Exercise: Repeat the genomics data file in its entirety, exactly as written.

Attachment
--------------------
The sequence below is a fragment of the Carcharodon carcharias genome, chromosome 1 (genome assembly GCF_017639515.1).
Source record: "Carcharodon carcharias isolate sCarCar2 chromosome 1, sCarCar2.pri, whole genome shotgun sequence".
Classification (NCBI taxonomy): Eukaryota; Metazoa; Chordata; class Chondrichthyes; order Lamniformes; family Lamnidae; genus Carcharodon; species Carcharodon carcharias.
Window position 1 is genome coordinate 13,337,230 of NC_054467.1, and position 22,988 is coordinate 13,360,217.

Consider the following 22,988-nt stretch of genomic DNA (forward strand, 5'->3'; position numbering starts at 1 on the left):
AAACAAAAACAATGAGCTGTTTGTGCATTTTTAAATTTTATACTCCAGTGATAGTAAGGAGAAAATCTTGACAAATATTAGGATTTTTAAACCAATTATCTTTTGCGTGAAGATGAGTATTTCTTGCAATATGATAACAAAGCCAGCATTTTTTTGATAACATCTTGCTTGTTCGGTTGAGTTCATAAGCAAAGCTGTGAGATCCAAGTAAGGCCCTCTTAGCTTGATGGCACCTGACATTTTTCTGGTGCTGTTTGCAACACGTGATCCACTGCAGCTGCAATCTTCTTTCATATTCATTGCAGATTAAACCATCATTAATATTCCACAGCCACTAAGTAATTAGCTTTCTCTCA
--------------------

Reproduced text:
The sequence below is a fragment of the Carcharodon carcharias genome, chromosome 1 (genome assembly GCF_017639515.1).
Source record: "Carcharodon carcharias isolate sCarCar2 chromosome 1, sCarCar2.pri, whole genome shotgun sequence".
Classification (NCBI taxonomy): Eukaryota; Metazoa; Chordata; class Chondrichthyes; order Lamniformes; family Lamnidae; genus Carcharodon; species Carcharodon carcharias.
Window position 1 is genome coordinate 13,337,230 of NC_054467.1, and position 22,988 is coordinate 13,360,217.

Consider the following 22,988-nt stretch of genomic DNA (forward strand, 5'->3'; position numbering starts at 1 on the left):
AAACAAAAACAATGAGCTGTTTGTGCATTTTTAAATTTTATACTCCAGTGATAGTAAGGAGAAAATCTTGACAAATATTAGGATTTTTAAACCAATTATCTTTTGCGTGAAGATGAGTATTTCTTGCAATATGATAACAAAGCCAGCATTTTTTTGATAACATCTTGCTTGTTCGGTTGAGTTCATAAGCAAAGCTGTGAGATCCAAGTAAGGCCCTCTTAGCTTGATGGCACCTGACATTTTTCTGGTGCTGTTTGCAACACGTGATCCACTGCAGCTGCAATCTTCTTTCATATTCATTGCAGATTAAACCATCATTAATATTCCACAGCCACTAAGTAATTAGCTTTCTCTCA